Well, let me say this: I don't care where you are on the theological spectrum or what sort of reading habits you have, or what your concerns are about mega-churches, these stories will inspire you, impact you, maybe change your attitude about Willow and Mr. Hybels, and may---just may---remind you that God is alive and well, and wants to be in communication with you.  What you think of Willow Creek is less important that what you think of God and God's activity in your life.  Does God whisper to you?  Do you dare say so?  Are you experienced at hearing?  How do you respond? 

Some have said that this is Hybels' best book yet, and he himself says in the preface that some of this stuff he has been waiting for decades to write.  He didn't want to seem flakey or immature or unwise, so he let this idea--that God whispers stuff to us through holy hunches and quiet leadings--percolate for half a life-time until he felt he had something true to say about it all.

I challenge anyone to read this and not be moved.  He shares enjoyable and often riveting  story after story of those who felt God's gentle guidance to do things, to say things, to stop saying things, to change course, to pick up a task or calling or career.  His own life is replete with these, and it is my sense that he does not overstate the way in which the Spirit guides us.  His own raw honesty about this---often set in times of great conflict or pain or loss or stress---is very helpful for any of us that are feeling the end of summer blues, anxieties about up-coming schedules, going through complicated times, or who need to know of God's presence in the ordinary days of life.  It was a very good book for me to read this season and it may be for you.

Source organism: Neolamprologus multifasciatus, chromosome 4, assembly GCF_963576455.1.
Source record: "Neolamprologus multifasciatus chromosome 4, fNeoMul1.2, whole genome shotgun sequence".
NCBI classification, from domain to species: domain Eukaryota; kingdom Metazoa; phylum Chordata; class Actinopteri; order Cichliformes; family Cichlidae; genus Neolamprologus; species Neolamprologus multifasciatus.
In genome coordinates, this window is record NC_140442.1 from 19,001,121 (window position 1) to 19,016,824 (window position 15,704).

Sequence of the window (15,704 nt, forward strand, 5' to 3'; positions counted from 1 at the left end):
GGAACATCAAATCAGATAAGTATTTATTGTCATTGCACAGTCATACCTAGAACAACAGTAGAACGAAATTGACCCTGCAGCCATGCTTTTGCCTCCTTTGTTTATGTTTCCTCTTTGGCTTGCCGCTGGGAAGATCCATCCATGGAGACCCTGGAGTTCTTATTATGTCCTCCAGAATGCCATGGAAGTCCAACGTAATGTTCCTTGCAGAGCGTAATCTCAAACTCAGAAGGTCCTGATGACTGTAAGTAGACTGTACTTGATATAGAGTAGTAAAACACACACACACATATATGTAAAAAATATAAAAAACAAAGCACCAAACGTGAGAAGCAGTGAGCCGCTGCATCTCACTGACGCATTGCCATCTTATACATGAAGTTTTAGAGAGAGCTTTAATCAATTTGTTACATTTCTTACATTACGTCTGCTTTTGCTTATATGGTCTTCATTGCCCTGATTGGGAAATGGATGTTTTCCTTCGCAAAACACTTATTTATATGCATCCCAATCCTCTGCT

I was encouraged by a few the stunning stories that shout "holy smokes, can you believe that?" but I am even more encouraged that most of the stories Hybels tells are made of fairly ordinary stuff and show God's promptings into pretty standard actions.  Like being nicer to your wife.  Be helpful to that person being insulted in an airport.  Give a bit more money to that charity.  Let your daughter stay out later than your fatherly instincts permit. Tell a friend that you are concerned about his attitude.  Read that book. Take a day off and go have fun.